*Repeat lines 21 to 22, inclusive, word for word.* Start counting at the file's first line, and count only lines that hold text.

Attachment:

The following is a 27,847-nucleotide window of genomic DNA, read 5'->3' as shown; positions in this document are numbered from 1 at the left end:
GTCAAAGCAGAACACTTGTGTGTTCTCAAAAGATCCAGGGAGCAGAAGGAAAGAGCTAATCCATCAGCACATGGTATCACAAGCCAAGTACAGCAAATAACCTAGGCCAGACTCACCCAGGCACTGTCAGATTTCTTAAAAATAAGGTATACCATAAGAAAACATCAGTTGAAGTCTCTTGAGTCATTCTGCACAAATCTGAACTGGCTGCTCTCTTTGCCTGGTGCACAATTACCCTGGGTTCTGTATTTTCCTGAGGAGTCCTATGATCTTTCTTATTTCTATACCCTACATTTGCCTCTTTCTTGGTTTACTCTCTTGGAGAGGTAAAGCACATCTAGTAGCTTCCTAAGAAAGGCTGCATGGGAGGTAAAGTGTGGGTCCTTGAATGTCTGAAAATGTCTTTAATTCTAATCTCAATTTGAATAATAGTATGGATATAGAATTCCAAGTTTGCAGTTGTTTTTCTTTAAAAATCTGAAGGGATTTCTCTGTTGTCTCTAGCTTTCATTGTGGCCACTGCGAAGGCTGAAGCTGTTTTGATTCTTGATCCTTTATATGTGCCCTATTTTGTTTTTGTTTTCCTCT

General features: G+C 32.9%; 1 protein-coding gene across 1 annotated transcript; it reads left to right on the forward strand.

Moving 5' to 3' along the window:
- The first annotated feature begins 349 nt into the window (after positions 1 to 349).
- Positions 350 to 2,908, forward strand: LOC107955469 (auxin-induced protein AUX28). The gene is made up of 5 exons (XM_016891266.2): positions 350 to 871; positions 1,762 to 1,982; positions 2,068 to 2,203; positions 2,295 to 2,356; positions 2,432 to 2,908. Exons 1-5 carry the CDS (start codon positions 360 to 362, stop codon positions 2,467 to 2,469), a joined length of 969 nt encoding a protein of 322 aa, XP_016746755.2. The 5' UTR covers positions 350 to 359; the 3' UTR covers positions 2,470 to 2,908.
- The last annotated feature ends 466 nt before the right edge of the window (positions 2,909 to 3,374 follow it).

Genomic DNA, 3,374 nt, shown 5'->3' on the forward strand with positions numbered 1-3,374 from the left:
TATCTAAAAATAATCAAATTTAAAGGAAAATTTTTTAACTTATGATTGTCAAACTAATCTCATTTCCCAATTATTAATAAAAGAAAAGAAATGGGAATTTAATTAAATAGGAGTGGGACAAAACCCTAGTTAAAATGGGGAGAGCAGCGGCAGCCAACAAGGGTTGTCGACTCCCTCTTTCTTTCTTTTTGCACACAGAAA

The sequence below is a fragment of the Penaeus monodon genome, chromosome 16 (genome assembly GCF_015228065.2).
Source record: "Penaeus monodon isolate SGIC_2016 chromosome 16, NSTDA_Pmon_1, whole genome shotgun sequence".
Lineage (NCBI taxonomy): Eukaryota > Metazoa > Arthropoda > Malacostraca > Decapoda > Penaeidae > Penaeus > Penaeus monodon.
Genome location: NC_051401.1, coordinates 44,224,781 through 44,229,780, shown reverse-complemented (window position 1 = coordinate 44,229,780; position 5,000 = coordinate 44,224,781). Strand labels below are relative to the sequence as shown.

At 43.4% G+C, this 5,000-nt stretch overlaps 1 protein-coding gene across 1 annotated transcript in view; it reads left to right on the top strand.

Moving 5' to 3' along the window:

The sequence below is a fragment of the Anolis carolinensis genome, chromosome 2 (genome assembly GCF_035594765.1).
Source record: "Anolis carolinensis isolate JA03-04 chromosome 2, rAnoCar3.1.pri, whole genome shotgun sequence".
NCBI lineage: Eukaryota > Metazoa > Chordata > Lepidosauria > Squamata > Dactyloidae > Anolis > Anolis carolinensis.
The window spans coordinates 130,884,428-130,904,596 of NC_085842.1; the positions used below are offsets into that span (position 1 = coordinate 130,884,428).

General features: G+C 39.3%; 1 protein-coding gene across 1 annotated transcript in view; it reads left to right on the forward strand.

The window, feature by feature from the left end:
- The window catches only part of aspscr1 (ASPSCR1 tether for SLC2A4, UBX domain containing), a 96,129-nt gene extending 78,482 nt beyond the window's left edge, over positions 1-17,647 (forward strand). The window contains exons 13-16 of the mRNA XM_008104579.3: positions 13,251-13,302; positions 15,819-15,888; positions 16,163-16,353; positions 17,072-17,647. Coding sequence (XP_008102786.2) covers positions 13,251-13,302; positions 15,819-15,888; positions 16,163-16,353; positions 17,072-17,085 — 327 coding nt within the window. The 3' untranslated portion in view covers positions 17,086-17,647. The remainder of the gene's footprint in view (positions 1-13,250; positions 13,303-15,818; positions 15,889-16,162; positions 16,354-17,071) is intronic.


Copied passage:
The window, feature by feature from the left end:
- The window catches only part of aspscr1 (ASPSCR1 tether for SLC2A4, UBX domain containing), a 96,129-nt gene extending 78,482 nt beyond the window's left edge, over positions 1-17,647 (forward strand). The window contains exons 13-16 of the mRNA XM_008104579.3: positions 13,251-13,302; positions 15,819-15,888; positions 16,163-16,353; positions 17,072-17,647. Coding sequence (XP_008102786.2) covers positions 13,251-13,302; positions 15,819-15,888; positions 16,163-16,353; positions 17,072-17,085 — 327 coding nt within the window. The 3' untranslated portion in view covers positions 17,086-17,647. The remainder of the gene's footprint in view (positions 1-13,250; positions 13,303-15,818; positions 15,889-16,162; positions 16,354-17,071) is intronic.